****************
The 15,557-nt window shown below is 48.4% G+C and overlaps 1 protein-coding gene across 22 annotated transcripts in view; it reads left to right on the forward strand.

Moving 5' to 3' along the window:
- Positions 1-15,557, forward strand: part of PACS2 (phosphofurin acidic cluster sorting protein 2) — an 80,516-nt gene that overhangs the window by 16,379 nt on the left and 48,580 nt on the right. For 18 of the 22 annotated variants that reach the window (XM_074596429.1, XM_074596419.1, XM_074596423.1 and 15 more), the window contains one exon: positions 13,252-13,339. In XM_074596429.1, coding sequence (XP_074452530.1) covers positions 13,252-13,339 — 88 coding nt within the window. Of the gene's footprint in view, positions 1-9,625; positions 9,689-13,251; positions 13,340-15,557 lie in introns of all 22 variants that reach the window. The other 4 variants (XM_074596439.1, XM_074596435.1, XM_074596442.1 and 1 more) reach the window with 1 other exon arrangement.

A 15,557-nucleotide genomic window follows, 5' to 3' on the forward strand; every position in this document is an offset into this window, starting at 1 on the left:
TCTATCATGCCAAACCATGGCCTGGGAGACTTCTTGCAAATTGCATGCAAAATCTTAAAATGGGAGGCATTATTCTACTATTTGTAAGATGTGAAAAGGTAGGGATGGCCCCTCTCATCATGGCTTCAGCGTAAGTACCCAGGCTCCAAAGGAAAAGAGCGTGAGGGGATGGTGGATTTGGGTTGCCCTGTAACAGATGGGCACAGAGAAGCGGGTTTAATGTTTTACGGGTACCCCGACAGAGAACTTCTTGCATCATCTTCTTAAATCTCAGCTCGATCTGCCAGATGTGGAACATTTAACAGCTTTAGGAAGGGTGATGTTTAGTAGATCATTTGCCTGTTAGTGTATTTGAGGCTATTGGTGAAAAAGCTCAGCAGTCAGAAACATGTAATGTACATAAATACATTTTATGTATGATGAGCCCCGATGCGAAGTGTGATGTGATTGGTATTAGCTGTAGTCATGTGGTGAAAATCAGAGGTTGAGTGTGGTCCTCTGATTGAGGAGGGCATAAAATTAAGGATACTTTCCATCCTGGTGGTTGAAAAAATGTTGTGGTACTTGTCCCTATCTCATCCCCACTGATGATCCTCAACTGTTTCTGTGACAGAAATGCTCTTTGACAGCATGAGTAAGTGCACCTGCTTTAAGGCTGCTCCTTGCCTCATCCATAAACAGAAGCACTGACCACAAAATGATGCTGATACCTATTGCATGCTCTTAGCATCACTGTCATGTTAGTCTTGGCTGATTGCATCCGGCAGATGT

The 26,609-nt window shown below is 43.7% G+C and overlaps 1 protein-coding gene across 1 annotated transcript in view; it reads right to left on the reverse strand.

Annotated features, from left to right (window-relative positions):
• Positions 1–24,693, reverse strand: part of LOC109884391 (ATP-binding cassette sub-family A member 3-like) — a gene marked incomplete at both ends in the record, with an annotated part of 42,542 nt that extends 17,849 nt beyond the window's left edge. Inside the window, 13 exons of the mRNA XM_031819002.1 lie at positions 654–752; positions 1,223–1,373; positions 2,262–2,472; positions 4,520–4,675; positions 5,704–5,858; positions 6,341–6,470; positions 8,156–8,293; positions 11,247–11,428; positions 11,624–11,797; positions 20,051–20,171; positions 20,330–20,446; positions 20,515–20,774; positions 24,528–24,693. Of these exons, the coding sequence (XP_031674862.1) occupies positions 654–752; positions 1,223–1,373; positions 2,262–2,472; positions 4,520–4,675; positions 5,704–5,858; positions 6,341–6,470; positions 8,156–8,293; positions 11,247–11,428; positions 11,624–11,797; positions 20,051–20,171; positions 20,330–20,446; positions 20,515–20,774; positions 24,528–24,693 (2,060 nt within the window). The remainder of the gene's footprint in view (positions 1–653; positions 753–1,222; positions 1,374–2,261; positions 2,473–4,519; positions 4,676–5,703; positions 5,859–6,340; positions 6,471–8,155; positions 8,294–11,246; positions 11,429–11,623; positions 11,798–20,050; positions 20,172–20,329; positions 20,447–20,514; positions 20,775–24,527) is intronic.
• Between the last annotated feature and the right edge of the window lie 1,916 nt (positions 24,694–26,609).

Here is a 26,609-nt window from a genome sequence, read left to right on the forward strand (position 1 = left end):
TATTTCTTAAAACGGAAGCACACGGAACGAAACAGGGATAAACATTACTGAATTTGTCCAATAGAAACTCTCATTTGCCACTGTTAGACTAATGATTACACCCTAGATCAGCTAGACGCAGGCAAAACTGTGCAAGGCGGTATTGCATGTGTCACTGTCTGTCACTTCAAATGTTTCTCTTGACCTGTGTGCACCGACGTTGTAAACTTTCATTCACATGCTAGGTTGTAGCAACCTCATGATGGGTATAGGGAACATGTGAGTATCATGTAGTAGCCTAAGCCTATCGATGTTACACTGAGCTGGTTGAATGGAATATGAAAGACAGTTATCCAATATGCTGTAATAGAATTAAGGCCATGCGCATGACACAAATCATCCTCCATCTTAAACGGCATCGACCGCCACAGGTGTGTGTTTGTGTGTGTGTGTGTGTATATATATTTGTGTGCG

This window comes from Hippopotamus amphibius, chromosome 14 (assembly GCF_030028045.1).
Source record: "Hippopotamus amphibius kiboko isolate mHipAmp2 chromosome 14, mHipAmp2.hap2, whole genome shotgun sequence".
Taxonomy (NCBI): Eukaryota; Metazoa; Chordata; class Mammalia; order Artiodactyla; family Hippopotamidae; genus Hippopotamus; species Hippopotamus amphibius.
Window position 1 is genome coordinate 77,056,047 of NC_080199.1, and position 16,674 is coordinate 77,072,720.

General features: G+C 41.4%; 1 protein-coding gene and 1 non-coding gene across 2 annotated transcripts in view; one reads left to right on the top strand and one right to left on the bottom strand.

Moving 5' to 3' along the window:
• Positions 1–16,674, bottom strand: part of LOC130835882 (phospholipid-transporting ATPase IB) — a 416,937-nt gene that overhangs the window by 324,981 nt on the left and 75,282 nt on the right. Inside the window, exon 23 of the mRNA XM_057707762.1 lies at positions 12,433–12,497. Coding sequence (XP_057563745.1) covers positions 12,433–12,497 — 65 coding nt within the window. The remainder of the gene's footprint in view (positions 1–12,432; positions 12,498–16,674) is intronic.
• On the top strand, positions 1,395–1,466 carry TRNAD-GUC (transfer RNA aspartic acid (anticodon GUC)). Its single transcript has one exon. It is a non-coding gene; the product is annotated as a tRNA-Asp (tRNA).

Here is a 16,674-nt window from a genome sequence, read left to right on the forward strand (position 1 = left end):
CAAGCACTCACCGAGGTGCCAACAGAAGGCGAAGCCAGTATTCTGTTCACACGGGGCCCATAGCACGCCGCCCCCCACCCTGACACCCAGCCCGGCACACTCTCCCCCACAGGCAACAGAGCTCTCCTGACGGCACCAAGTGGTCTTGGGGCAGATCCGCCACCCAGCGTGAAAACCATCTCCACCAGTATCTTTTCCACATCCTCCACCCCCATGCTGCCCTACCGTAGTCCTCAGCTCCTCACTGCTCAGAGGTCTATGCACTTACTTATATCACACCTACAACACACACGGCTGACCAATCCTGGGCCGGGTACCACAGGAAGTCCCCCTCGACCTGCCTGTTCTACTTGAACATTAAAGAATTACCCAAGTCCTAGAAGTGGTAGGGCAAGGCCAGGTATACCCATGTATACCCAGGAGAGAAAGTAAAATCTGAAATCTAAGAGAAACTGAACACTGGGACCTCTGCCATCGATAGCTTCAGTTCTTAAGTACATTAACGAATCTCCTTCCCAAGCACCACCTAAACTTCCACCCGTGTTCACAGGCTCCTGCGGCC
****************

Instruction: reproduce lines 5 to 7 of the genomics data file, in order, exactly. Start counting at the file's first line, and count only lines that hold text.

TCTATCATGCCAAACCATGGCCTGGGAGACTTCTTGCAAATTGCATGCAAAATCTTAAAATGGGAGGCATTATTCTACTATTTGTAAGATGTGAAAAGGTAGGGATGGCCCCTCTCATCATGGCTTCAGCGTAAGTACCCAGGCTCCAAAGGAAAAGAGCGTGAGGGGATGGTGGATTTGGGTTGCCCTGTAACAGATGGGCACAGAGAAGCGGGTTTAATGTTTTACGGGTACCCCGACAGAGAACTTCTTGCATCATCTTCTTAAATCTCAGCTCGATCTGCCAGATGTGGAACATTTAACAGCTTTAGGAAGGGTGATGTTTAGTAGATCATTTGCCTGTTAGTGTATTTGAGGCTATTGGTGAAAAAGCTCAGCAGTCAGAAACATGTAATGTACATAAATACATTTTATGTATGATGAGCCCCGATGCGAAGTGTGATGTGATTGGTATTAGCTGTAGTCATGTGGTGAAAATCAGAGGTTGAGTGTGGTCCTCTGATTGAGGAGGGCATAAAATTAAGGATACTTTCCATCCTGGTGGTTGAAAAAATGTTGTGGTACTTGTCCCTATCTCATCCCCACTGATGATCCTCAACTGTTTCTGTGACAGAAATGCTCTTTGACAGCATGAGTAAGTGCACCTGCTTTAAGGCTGCTCCTTGCCTCATCCATAAACAGAAGCACTGACCACAAAATGATGCTGATACCTATTGCATGCTCTTAGCATCACTGTCATGTTAGTCTTGGCTGATTGCATCCGGCAGATGT

The 26,609-nt window shown below is 43.7% G+C and overlaps 1 protein-coding gene across 1 annotated transcript in view; it reads right to left on the reverse strand.

Annotated features, from left to right (window-relative positions):